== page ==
The Honduran caravan splinters, but thousands vow to reach U.S.

A better solution for the Honduran caravan (which reached Mexico’s southern border on Friday) is going to be required and the President is running out of time. The reports coming out regarding the horde of migrants over the past 48 hours has been nothing short of frenetic. We’ve seen headlines claiming that Mexico had stopped them and the caravan was turning back. Other reports indicated that the migrants were overwhelming the border forces and swarming into Mexico. The mainstream media, both American and international, has embedded with the travelers and largely taken their side.

Once the initial clashes with police at the Mexican border settled down a bit, however, it became clear that there were elements of truth to both stories. Hundreds of migrants have indeed turned around and headed back home. Others have been allowed through in groups by the Mexican border officials and are applying for asylum or other forms of legal residence. But a significant number, estimated to be in the range of 2,000, crossed the border illegally and have reformed the somewhat slimmed down caravan and are vowing to continue on toward the United States. (Associated Press)

Despite Mexican efforts to stop them at the border, about 2,000 Central American migrants swam or rafted across a river separating that country from Guatemala, re-formed their mass caravan in Mexico and vowed to resume their journey toward the United States.

The migrants, who said they gave up trying to enter Mexico legally because the asylum application process was too slow, gathered on Saturday at a park in the border city of Ciudad Hidalgo. They voted by a show of hands to continue north en masse, then marched to the bridge crossing the Suchiate River and urged those still on it to come join them.

“We are going to reach the United States,” said Erasmo Duarte, a migrant from Danli, Honduras, despite warnings to turn back this week from U.S. President Donald Trump, who has sought to make the caravan and border security in general into a campaign issue a little over two weeks before midterm elections.

The next questions are whether or not the army of migrants will make it all the way to our border and what our response will be if they do. As to the first issue, Mexico has seemed very eager to cooperate with President Trump’s requests, doing their best to seal the southern border and process the applicants in an orderly fashion. The Mexican government is at least trying to honor the principle of the Safe Third Country Agreement (STCA). They’re attempting to turn back those who don’t qualify for asylum or temporary resident status and process the requests of those who do.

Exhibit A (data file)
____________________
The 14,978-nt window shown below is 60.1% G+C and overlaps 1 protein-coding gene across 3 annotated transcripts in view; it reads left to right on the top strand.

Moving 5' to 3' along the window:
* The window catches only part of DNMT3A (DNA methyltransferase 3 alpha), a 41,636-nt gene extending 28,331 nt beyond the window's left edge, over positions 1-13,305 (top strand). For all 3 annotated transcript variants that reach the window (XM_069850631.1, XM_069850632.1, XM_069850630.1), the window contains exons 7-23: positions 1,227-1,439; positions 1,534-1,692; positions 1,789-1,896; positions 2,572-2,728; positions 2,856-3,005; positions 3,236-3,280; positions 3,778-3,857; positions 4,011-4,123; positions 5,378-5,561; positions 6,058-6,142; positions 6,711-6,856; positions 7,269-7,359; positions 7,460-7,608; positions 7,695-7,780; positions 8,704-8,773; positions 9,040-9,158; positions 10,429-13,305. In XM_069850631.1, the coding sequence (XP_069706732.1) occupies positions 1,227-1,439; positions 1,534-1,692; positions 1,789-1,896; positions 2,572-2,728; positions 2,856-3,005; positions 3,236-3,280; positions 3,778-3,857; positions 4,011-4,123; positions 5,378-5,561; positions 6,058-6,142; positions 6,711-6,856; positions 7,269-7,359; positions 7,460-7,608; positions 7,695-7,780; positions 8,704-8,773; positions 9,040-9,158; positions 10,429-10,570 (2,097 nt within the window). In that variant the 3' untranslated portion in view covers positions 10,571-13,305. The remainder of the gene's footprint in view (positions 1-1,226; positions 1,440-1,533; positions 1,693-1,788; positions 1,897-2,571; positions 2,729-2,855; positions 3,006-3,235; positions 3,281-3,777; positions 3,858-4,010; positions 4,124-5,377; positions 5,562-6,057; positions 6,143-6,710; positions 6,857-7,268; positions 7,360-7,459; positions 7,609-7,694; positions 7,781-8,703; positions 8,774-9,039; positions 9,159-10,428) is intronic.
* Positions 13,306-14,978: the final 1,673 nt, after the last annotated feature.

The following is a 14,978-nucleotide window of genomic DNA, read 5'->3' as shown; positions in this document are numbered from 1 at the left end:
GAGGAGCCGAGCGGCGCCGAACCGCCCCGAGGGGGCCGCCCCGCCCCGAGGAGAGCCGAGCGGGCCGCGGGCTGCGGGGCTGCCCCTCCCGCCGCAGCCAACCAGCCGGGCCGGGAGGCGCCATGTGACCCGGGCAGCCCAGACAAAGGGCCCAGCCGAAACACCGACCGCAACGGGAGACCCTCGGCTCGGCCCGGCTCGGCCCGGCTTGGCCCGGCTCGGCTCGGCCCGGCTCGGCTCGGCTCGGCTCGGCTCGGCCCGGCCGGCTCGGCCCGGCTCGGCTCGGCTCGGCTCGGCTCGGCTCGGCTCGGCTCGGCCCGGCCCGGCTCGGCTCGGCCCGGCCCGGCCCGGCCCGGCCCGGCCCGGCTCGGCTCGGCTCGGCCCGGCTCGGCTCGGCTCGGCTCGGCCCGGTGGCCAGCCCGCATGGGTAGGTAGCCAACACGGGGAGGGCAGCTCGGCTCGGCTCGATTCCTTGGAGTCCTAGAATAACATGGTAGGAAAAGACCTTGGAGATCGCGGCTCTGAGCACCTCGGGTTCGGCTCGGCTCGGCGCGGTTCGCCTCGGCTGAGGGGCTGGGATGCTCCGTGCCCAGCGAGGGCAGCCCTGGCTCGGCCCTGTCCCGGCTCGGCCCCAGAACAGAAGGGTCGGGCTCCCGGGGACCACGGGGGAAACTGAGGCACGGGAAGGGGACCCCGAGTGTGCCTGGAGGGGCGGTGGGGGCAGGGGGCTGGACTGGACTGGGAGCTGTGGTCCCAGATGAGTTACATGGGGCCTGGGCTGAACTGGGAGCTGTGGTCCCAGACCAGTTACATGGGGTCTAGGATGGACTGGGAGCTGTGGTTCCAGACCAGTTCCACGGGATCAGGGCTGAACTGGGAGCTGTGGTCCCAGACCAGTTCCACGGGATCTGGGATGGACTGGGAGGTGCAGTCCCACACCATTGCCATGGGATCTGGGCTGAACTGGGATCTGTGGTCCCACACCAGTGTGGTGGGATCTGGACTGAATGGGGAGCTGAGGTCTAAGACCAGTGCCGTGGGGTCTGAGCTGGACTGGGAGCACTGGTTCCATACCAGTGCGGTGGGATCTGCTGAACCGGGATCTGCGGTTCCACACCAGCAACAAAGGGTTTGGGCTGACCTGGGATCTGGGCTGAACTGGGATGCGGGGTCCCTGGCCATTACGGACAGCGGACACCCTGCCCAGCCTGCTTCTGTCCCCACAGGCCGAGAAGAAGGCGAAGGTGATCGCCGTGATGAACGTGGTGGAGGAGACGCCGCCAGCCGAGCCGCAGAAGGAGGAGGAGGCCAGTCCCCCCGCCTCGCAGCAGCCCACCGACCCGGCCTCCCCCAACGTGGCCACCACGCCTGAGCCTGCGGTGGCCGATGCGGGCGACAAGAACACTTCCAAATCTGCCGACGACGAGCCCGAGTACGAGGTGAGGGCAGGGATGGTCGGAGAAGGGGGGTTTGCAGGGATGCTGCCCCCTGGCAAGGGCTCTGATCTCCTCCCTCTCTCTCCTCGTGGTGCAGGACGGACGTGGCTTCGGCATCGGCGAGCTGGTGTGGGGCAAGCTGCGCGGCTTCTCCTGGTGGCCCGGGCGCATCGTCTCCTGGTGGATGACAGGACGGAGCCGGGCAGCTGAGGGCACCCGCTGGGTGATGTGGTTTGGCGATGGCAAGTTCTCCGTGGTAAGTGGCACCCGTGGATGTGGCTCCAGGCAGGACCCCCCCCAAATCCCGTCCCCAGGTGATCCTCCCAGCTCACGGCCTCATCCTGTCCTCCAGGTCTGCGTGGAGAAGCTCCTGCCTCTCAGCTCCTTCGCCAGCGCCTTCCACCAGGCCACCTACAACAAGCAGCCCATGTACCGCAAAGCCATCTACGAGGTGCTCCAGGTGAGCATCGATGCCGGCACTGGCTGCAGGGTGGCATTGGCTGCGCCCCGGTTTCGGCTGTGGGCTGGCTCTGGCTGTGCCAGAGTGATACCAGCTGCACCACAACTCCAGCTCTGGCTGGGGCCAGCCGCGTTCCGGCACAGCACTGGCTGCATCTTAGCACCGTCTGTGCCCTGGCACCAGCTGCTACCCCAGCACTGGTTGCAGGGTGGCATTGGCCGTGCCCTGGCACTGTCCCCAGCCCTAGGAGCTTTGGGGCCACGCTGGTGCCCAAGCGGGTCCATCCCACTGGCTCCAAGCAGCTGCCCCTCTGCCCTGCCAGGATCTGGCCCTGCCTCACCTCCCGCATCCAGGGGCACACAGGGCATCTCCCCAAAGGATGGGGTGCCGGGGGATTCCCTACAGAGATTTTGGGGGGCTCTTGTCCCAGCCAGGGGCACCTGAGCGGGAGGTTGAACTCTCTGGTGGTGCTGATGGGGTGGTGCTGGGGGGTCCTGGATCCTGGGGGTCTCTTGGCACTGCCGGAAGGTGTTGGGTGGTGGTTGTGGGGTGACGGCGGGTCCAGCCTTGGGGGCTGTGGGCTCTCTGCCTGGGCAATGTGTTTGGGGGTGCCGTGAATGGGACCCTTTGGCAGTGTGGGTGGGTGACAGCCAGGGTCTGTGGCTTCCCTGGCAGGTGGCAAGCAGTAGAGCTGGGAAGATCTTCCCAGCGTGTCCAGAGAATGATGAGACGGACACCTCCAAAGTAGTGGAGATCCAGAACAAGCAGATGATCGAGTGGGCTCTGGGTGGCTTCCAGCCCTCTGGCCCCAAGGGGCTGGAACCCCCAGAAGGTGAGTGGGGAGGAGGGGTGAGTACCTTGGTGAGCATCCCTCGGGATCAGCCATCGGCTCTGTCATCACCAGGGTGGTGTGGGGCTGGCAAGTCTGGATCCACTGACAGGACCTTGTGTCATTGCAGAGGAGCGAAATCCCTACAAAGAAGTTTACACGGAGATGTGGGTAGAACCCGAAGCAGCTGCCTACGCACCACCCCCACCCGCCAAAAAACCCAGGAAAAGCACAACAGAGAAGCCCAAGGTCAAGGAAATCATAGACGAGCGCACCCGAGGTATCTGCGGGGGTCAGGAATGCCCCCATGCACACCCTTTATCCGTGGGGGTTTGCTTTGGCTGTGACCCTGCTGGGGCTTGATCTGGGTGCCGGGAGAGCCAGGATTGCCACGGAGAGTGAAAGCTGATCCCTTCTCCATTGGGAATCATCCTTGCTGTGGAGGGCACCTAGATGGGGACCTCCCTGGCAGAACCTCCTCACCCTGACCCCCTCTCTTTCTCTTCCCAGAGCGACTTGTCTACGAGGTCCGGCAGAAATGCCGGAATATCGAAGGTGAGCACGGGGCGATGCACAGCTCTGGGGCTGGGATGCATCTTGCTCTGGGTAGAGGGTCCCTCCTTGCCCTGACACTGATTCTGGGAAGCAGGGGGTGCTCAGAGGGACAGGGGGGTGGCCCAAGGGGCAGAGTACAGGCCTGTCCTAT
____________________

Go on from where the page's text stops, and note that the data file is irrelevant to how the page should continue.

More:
But what will Mexico do about the ones who have crossed over, reformed the caravan and are now heading north again? They will have plenty of opportunities to stop them along the way. If they do so, then they will doubtless win big points with the White House. Also, not having them all concentrated at the Guatemalan border will likely make it easier to find shelter for them while their cases are processed. But if Mexico throws up their hands and allows them to make it all the way through their country or simply fails to intercept a significant portion of them it will become our problem.

Unfortunately, the majority of the members of the caravan have now demonstrated that they don’t plan to have any respect for any rules or agreements. AP reporters interviewed a number of them who explained that they had “already waited too long” and were crossing the river into Mexico illegally. Even understanding the difficulty these migrants are facing while waiting at the border, if that’s the prevailing logic among those who voted to cross the river illegally, what do you suppose they will do if they reach the American border? We don’t have much more than Mexico in terms of the resources required to be able to legally process that many requests at once. If they are once again told they will need to wait on the Mexican side for days or even weeks while their cases are handled, we’ve already seen what their answer will be.

President Trump’s threat to send in the military and close the border sounded overly optimistic. If it were that easy, why wouldn’t we have done it already? But with the migrants traveling in such a tight mass, we at least have a small advantage. If they all arrive at the border in a single group, we might actually be able to secure that specific section. But for how long? If the caravan participants then choose to scatter to the east and west, we’ll be right back where we started. It seems to me that the burden has to fall on Mexico at this point. They have the ability to shut this down and if they’re willing to do so the White House should consider offering them some sort of support in terms of funding and supplies to help them honor their obligations.

David Strom 10:01 PM on September 26, 2022
David Strom 6:41 PM on September 26, 2022